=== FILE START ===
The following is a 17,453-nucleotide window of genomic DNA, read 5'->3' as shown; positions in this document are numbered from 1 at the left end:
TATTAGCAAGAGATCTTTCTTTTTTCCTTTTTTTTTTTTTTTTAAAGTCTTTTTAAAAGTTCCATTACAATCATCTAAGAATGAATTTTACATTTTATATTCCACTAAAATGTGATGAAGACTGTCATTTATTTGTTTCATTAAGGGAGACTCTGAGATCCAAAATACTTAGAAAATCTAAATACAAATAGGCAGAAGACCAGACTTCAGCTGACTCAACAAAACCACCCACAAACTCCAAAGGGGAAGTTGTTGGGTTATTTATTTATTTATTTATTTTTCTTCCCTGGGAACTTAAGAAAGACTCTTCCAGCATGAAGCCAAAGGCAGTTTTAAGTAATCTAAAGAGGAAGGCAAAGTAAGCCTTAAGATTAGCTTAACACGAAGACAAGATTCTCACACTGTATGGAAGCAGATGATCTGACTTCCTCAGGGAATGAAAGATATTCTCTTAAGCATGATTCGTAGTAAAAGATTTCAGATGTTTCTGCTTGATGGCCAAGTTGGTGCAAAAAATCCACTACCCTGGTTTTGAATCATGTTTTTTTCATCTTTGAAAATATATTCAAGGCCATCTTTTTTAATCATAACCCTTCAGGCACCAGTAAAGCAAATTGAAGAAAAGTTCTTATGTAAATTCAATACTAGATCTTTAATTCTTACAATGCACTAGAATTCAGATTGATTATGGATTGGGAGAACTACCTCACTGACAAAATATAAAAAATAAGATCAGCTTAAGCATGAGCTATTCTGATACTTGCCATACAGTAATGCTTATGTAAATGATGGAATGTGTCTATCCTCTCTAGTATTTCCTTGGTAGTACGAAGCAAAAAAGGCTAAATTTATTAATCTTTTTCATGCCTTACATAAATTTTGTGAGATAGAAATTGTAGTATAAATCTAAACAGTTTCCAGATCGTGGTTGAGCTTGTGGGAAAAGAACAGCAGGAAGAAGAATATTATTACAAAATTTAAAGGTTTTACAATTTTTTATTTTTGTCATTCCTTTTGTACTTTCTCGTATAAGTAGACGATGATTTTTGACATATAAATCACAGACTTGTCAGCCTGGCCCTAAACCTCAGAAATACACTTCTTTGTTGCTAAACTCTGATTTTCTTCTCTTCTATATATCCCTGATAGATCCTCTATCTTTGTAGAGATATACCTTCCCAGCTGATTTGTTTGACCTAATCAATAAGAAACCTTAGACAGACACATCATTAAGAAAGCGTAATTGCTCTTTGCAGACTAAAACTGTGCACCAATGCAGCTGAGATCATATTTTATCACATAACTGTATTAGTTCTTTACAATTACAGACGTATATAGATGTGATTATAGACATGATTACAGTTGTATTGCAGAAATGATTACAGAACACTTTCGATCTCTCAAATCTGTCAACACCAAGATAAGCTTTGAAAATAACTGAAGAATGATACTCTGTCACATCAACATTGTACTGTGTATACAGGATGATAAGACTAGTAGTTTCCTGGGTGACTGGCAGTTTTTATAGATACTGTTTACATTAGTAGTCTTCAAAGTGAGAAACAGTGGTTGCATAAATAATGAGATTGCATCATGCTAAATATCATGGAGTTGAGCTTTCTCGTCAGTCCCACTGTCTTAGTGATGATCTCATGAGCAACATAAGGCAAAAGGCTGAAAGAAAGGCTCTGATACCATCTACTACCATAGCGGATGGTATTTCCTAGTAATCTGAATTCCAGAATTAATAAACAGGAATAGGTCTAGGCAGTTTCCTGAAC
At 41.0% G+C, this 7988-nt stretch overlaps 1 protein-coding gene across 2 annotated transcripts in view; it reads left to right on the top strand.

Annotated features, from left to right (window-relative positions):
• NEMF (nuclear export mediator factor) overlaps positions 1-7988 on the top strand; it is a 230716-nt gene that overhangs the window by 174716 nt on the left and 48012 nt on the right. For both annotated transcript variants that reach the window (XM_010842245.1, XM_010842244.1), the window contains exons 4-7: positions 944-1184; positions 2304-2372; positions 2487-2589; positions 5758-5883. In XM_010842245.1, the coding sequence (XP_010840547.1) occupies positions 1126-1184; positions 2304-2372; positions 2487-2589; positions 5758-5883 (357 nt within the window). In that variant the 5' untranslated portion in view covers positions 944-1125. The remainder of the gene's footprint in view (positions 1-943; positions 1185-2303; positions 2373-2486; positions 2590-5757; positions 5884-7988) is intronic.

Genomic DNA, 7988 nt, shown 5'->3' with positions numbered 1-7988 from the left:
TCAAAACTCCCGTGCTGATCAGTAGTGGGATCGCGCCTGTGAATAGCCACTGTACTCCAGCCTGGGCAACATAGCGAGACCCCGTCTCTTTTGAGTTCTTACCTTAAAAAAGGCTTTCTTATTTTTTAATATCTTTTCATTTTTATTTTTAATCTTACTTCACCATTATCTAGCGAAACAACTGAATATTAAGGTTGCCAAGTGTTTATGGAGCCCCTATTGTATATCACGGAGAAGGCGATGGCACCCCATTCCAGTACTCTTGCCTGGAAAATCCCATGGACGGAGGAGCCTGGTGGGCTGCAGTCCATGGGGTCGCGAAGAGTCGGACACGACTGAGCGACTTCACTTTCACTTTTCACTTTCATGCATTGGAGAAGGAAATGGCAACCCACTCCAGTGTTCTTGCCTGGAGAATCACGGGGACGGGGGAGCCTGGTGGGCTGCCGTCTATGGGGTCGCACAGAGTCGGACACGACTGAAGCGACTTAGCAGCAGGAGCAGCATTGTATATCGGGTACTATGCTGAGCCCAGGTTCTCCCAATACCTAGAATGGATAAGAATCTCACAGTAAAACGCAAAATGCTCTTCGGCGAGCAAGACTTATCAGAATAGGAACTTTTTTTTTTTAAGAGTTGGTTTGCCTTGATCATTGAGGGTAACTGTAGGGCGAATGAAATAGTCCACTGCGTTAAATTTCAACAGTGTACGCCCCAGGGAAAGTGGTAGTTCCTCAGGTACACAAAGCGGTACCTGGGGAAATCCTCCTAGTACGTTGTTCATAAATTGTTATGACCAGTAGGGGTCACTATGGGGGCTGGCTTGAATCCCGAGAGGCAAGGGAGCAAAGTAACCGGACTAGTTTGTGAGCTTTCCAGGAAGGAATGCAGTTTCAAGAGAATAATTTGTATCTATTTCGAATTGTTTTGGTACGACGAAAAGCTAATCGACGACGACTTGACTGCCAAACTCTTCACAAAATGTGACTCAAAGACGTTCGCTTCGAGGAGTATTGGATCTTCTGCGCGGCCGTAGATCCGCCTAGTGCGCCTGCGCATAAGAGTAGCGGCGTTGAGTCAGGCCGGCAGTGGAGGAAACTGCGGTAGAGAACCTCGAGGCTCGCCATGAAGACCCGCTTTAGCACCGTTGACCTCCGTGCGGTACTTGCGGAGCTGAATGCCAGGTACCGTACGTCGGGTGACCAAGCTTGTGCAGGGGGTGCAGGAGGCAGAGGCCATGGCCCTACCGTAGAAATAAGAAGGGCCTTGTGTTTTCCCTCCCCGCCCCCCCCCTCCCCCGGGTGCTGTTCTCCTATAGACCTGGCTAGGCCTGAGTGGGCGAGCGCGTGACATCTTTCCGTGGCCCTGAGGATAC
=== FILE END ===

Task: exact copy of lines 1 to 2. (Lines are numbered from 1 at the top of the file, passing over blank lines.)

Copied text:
The following is a 17,453-nucleotide window of genomic DNA, read 5'->3' as shown; positions in this document are numbered from 1 at the left end:
TATTAGCAAGAGATCTTTCTTTTTTCCTTTTTTTTTTTTTTTTAAAGTCTTTTTAAAAGTTCCATTACAATCATCTAAGAATGAATTTTACATTTTATATTCCACTAAAATGTGATGAAGACTGTCATTTATTTGTTTCATTAAGGGAGACTCTGAGATCCAAAATACTTAGAAAATCTAAATACAAATAGGCAGAAGACCAGACTTCAGCTGACTCAACAAAACCACCCACAAACTCCAAAGGGGAAGTTGTTGGGTTATTTATTTATTTATTTATTTTTCTTCCCTGGGAACTTAAGAAAGACTCTTCCAGCATGAAGCCAAAGGCAGTTTTAAGTAATCTAAAGAGGAAGGCAAAGTAAGCCTTAAGATTAGCTTAACACGAAGACAAGATTCTCACACTGTATGGAAGCAGATGATCTGACTTCCTCAGGGAATGAAAGATATTCTCTTAAGCATGATTCGTAGTAAAAGATTTCAGATGTTTCTGCTTGATGGCCAAGTTGGTGCAAAAAATCCACTACCCTGGTTTTGAATCATGTTTTTTTCATCTTTGAAAATATATTCAAGGCCATCTTTTTTAATCATAACCCTTCAGGCACCAGTAAAGCAAATTGAAGAAAAGTTCTTATGTAAATTCAATACTAGATCTTTAATTCTTACAATGCACTAGAATTCAGATTGATTATGGATTGGGAGAACTACCTCACTGACAAAATATAAAAAATAAGATCAGCTTAAGCATGAGCTATTCTGATACTTGCCATACAGTAATGCTTATGTAAATGATGGAATGTGTCTATCCTCTCTAGTATTTCCTTGGTAGTACGAAGCAAAAAAGGCTAAATTTATTAATCTTTTTCATGCCTTACATAAATTTTGTGAGATAGAAATTGTAGTATAAATCTAAACAGTTTCCAGATCGTGGTTGAGCTTGTGGGAAAAGAACAGCAGGAAGAAGAATATTATTACAAAATTTAAAGGTTTTACAATTTTTTATTTTTGTCATTCCTTTTGTACTTTCTCGTATAAGTAGACGATGATTTTTGACATATAAATCACAGACTTGTCAGCCTGGCCCTAAACCTCAGAAATACACTTCTTTGTTGCTAAACTCTGATTTTCTTCTCTTCTATATATCCCTGATAGATCCTCTATCTTTGTAGAGATATACCTTCCCAGCTGATTTGTTTGACCTAATCAATAAGAAACCTTAGACAGACACATCATTAAGAAAGCGTAATTGCTCTTTGCAGACTAAAACTGTGCACCAATGCAGCTGAGATCATATTTTATCACATAACTGTATTAGTTCTTTACAATTACAGACGTATATAGATGTGATTATAGACATGATTACAGTTGTATTGCAGAAATGATTACAGAACACTTTCGATCTCTCAAATCTGTCAACACCAAGATAAGCTTTGAAAATAACTGAAGAATGATACTCTGTCACATCAACATTGTACTGTGTATACAGGATGATAAGACTAGTAGTTTCCTGGGTGACTGGCAGTTTTTATAGATACTGTTTACATTAGTAGTCTTCAAAGTGAGAAACAGTGGTTGCATAAATAATGAGATTGCATCATGCTAAATATCATGGAGTTGAGCTTTCTCGTCAGTCCCACTGTCTTAGTGATGATCTCATGAGCAACATAAGGCAAAAGGCTGAAAGAAAGGCTCTGATACCATCTACTACCATAGCGGATGGTATTTCCTAGTAATCTGAATTCCAGAATTAATAAACAGGAATAGGTCTAGGCAGTTTCCTGAAC